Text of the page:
Why Great Leaders Don’t Have To Read Emily Post To Know That Manners Matter

Emily Post Was Right: Your Manners Matter“Manners are a sensitive awareness of the feelings of others. If you have that awareness, you have good manners, no matter what fork you use.”

“Manner is personality—the outward manifestation of one’s innate character and attitude toward life.”

“Etiquette is the science of living.  It embraces everything.  It is ethics.  It is honor.”

These are all quotes by Emily Post (1872-1960), who literally “wrote the book” on etiquette in 1922  – a book that still appears on bookstore shelves today.

And why do people still buy this book?

Because manners still matter.

As much as our modern society attempts to downplay them, discount them, make fun of them, ignore them, or even celebrate the lack of them, they still mean something.

They are a reflection of our character. Our caring. Our point-of-view.

Yes, manners never should go out of style, no matter how “unhip” and “old school” they appear to be.

Great leaders understand this, although I bet most have them have never read that Emily Post book (I count myself in that group).

Leadership, to them, is an honor.  It’s an opportunity to serve others.   And in that service, it’s a natural thing to display good manners – even in the most basic way, like never failing to use simple words like “please” and “thank you”.

It’s a show of respect that means more to building a great team than just about anything else.

And it creates an unspoken, but powerful demand for kindness and civility throughout an organization.

Here’s a great example – take something as simple as an elevator ride.

My old boss used to make sure everyone else got on the elevator before he did, and then when it arrived at its destination, he’d be the last person out.

Every single time.

Think about the silent message there.  “I’m not putting myself ahead of anyone in this company”

He was also the kind of person who would drive us to the restaurants for lunch, or be the one opening the doors in front of us.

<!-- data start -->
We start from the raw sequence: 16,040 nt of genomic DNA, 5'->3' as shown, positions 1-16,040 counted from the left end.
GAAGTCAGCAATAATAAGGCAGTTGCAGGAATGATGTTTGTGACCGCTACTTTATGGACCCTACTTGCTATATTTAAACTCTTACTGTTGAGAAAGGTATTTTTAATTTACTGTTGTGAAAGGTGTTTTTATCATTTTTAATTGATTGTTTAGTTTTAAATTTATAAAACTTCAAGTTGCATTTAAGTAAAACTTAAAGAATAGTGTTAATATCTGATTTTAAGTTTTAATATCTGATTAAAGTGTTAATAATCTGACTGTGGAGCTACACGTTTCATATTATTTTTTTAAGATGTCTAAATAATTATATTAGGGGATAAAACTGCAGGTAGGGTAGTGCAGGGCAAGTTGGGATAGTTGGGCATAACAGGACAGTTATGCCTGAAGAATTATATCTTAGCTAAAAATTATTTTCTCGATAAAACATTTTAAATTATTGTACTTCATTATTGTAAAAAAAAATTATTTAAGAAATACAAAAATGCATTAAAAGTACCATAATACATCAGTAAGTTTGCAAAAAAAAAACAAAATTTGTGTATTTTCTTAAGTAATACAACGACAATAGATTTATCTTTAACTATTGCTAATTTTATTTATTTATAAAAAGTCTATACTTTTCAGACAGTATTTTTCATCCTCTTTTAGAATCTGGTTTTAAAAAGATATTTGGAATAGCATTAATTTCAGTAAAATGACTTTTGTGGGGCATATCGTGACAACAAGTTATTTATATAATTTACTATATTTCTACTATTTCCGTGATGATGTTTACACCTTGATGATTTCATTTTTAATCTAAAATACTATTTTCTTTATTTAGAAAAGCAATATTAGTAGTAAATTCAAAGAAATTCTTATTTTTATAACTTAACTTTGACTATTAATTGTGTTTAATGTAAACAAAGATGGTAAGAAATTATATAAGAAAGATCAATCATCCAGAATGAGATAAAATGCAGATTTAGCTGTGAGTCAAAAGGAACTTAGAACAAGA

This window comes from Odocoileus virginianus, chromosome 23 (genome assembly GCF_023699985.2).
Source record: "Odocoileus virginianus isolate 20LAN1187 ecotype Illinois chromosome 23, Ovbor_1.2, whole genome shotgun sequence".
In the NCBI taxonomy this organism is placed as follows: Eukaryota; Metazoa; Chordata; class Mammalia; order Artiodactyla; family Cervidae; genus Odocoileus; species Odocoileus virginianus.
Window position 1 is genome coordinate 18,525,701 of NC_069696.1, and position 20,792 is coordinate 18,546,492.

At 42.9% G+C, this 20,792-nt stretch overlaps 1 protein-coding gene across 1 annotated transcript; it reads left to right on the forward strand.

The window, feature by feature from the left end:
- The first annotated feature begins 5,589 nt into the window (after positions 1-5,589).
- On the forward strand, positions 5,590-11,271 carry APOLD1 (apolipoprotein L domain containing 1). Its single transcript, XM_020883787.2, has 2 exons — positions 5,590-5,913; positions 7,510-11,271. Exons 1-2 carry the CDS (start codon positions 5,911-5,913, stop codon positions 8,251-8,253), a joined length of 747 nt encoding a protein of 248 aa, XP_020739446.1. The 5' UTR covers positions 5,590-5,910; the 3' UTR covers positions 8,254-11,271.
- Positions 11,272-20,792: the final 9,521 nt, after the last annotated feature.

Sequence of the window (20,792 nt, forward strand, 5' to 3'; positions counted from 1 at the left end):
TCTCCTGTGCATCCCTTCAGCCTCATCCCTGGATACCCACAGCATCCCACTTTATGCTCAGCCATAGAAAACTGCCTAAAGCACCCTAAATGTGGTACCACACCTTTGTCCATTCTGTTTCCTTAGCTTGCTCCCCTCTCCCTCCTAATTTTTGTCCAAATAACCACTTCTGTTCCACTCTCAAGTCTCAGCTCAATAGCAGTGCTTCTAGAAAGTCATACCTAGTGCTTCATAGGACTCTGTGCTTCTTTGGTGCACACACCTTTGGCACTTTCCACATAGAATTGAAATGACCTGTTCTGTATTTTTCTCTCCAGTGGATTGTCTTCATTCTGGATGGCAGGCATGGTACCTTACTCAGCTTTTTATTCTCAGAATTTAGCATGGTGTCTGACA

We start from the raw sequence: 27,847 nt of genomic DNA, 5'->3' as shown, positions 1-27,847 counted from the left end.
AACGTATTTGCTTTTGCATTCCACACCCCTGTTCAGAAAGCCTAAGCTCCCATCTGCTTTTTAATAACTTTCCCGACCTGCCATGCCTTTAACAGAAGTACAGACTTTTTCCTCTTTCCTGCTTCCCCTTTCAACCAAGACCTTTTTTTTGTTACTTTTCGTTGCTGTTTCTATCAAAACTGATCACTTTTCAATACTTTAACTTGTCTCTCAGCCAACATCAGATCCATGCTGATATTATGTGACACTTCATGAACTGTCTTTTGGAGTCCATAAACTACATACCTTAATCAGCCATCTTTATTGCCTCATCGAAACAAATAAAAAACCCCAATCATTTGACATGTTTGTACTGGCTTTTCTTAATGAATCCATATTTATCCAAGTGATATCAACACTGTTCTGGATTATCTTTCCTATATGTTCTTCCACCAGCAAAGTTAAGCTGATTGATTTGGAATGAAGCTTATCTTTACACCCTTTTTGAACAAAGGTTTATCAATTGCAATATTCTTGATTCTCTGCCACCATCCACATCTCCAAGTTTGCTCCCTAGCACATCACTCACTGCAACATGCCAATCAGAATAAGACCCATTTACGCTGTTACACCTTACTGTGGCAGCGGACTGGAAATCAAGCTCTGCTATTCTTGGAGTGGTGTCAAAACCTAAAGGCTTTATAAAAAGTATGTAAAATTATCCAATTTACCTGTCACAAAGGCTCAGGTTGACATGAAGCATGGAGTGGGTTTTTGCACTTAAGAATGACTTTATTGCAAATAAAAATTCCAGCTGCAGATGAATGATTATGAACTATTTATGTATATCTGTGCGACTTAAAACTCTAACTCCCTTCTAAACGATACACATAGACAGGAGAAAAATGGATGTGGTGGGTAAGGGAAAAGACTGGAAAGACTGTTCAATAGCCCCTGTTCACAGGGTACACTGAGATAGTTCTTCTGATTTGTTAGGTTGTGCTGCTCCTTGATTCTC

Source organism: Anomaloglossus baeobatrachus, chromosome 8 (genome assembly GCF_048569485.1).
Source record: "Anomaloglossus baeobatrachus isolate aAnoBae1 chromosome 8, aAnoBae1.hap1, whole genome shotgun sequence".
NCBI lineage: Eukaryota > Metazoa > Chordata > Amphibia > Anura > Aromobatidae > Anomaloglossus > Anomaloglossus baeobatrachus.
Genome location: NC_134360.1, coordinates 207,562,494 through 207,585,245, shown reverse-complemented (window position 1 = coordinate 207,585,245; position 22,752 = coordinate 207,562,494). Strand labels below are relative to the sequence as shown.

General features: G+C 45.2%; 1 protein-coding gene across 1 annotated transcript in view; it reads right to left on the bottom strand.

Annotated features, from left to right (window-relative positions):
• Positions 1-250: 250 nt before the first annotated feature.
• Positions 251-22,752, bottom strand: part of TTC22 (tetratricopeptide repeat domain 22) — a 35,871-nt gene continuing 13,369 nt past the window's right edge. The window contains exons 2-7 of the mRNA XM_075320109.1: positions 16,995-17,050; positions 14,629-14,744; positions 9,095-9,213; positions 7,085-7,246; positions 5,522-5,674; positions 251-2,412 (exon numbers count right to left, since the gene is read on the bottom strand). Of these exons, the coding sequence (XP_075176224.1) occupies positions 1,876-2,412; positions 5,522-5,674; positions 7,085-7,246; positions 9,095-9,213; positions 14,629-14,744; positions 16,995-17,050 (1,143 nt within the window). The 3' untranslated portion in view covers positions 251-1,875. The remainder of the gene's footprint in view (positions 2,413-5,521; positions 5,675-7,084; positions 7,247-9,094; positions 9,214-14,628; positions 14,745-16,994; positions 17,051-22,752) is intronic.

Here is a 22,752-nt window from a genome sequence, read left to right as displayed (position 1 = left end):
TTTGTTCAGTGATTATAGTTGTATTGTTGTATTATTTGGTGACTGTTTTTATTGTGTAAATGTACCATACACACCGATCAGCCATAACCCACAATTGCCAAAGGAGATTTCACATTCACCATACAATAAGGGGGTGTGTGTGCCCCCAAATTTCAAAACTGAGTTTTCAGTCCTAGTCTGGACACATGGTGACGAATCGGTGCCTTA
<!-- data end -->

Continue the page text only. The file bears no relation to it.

Quite the “old-schooler”.   And these were only examples.

I’m sure it wouldn’t be a surprise to you to know that his employees (myself included) were fiercely loyal to him, and his executive turnover was extraordinarily low.

Yes, manners matter.

Think about your own day to day lives, and the effect that good manners have had on you.    Then, think about the times that people have acted rudely or inappropriately around you.   How did that make you feel?

It all comes back around to the  “Golden Rule”, doesn’t it?   I’m sure that’s where Emily got her inspiration.  Treat others the way we want to be treated.

It’s so easy today to become self-absorbed, losing more and more of that awareness that Emily wrote so eloquently about.

Don’t lose it.    Look outward, and put that “innate character” fully on display.

You’re a leader.  Show the way!

 

 

 

 

 

 

 

 

 

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Comments

  1. Starbucker says

    Thanks Hollie for your comment. Yes, it’s all about common sense. That seems to be one of the hardest things to keep in this hectic age.
    All the best,
    Terry

  2. Brad Shorr says

    Great post, Terry. My dad was a very successful businessman. Throughout his career he never had his calls screened, and he was just as courteous to telemarketers as he was to customers. I used to think this was crazy, but with every passing year I see the wisdom in what he did. You never know where the next opportunity will come from, so you can never go wrong being polite to everyone. Plus – it sets a great example for others and lifts the quality of an entire organization.

  3. Starbucker says

    Thanks Brad! It also took me a while to figure out that answering my own phone was the right thing to do, but for the lat 20 years, that’s what it did. And, as you would imagine, the boss I mentioned in the post answered his own phone too.
    All the best!
    Terry

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